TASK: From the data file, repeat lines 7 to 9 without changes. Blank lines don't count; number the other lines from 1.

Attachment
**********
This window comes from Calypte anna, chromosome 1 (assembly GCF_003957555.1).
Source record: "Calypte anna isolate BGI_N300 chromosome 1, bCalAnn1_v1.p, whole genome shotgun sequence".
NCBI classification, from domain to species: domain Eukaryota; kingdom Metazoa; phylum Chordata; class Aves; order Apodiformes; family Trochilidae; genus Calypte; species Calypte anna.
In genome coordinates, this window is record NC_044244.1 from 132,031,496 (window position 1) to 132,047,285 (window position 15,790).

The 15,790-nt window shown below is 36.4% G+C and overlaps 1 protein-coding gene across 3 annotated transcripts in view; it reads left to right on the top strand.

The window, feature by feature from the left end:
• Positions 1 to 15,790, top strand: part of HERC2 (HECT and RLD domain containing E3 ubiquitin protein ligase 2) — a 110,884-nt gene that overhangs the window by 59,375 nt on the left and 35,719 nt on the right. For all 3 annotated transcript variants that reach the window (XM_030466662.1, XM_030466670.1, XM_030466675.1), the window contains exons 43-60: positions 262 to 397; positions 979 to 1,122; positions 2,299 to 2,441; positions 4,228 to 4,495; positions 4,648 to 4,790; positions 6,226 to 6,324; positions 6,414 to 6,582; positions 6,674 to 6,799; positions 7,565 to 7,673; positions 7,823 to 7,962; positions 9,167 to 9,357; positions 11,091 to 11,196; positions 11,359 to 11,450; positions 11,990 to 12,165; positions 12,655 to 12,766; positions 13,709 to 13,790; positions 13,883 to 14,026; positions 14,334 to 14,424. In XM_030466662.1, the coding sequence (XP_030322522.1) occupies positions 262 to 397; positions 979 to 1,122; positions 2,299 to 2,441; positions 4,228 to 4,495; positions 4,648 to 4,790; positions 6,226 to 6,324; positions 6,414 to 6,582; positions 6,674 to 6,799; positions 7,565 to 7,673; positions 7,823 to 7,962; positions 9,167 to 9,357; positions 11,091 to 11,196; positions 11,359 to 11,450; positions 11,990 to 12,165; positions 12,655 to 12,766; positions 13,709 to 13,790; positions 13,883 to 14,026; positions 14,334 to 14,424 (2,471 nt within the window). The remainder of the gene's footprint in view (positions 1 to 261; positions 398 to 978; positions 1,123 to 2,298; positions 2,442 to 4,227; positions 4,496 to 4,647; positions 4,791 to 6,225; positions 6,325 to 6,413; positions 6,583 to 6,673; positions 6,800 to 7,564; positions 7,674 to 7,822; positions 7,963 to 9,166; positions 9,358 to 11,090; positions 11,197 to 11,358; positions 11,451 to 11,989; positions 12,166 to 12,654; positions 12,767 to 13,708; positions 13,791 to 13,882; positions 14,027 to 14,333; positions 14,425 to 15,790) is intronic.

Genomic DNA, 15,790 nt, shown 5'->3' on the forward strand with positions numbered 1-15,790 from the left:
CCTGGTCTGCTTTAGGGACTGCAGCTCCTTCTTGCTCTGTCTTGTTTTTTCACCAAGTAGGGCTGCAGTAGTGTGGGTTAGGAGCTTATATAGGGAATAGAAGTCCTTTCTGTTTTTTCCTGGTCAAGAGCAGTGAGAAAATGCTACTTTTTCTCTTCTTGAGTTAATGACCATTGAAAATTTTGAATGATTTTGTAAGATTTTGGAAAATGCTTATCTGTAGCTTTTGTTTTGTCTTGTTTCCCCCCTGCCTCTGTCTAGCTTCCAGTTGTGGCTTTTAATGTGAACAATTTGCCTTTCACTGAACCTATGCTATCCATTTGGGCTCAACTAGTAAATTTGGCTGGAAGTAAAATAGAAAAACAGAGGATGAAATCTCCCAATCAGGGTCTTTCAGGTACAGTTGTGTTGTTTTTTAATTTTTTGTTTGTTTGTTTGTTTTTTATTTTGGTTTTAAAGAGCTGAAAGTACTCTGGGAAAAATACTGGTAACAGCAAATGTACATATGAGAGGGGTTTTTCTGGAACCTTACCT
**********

• Positions 1 to 15,790, top strand: part of HERC2 (HECT and RLD domain containing E3 ubiquitin protein ligase 2) — a 110,884-nt gene that overhangs the window by 59,375 nt on the left and 35,719 nt on the right. For all 3 annotated transcript variants that reach the window (XM_030466662.1, XM_030466670.1, XM_030466675.1), the window contains exons 43-60: positions 262 to 397; positions 979 to 1,122; positions 2,299 to 2,441; positions 4,228 to 4,495; positions 4,648 to 4,790; positions 6,226 to 6,324; positions 6,414 to 6,582; positions 6,674 to 6,799; positions 7,565 to 7,673; positions 7,823 to 7,962; positions 9,167 to 9,357; positions 11,091 to 11,196; positions 11,359 to 11,450; positions 11,990 to 12,165; positions 12,655 to 12,766; positions 13,709 to 13,790; positions 13,883 to 14,026; positions 14,334 to 14,424. In XM_030466662.1, the coding sequence (XP_030322522.1) occupies positions 262 to 397; positions 979 to 1,122; positions 2,299 to 2,441; positions 4,228 to 4,495; positions 4,648 to 4,790; positions 6,226 to 6,324; positions 6,414 to 6,582; positions 6,674 to 6,799; positions 7,565 to 7,673; positions 7,823 to 7,962; positions 9,167 to 9,357; positions 11,091 to 11,196; positions 11,359 to 11,450; positions 11,990 to 12,165; positions 12,655 to 12,766; positions 13,709 to 13,790; positions 13,883 to 14,026; positions 14,334 to 14,424 (2,471 nt within the window). The remainder of the gene's footprint in view (positions 1 to 261; positions 398 to 978; positions 1,123 to 2,298; positions 2,442 to 4,227; positions 4,496 to 4,647; positions 4,791 to 6,225; positions 6,325 to 6,413; positions 6,583 to 6,673; positions 6,800 to 7,564; positions 7,674 to 7,822; positions 7,963 to 9,166; positions 9,358 to 11,090; positions 11,197 to 11,358; positions 11,451 to 11,989; positions 12,166 to 12,654; positions 12,767 to 13,708; positions 13,791 to 13,882; positions 14,027 to 14,333; positions 14,425 to 15,790) is intronic.

Genomic DNA, 15,790 nt, shown 5'->3' on the forward strand with positions numbered 1-15,790 from the left:
CCTGGTCTGCTTTAGGGACTGCAGCTCCTTCTTGCTCTGTCTTGTTTTTTCACCAAGTAGGGCTGCAGTAGTGTGGGTTAGGAGCTTATATAGGGAATAGAAGTCCTTTCTGTTTTTTCCTGGTCAAGAGCAGTGAGAAAATGCTACTTTTTCTCTTCTTGAGTTAATGACCATTGAAAATTTTGAATGATTTTGTAAGATTTTGGAAAATGCTTATCTGTAGCTTTTGTTTTGTCTTGTTTCCCCCCTGCCTCTGTCTAGCTTCCAGTTGTGGCTTTTAATGTGAACAATTTGCCTTTCACTGAACCTATGCTATCCATTTGGGCTCAACTAGTAAATTTGGCTGGAAGTAAAATAGAAAAACAGAGGATGAAATCTCCCAATCAGGGTCTTTCAGGTACAGTTGTGTTGTTTTTTAATTTTTTGTTTGTTTGTTTGTTTTTTATTTTGGTTTTAAAGAGCTGAAAGTACTCTGGGAAAAATACTGGTAACAGCAAATGTACATATGAGAGGGGTTTTTCTGGAACCTTACCT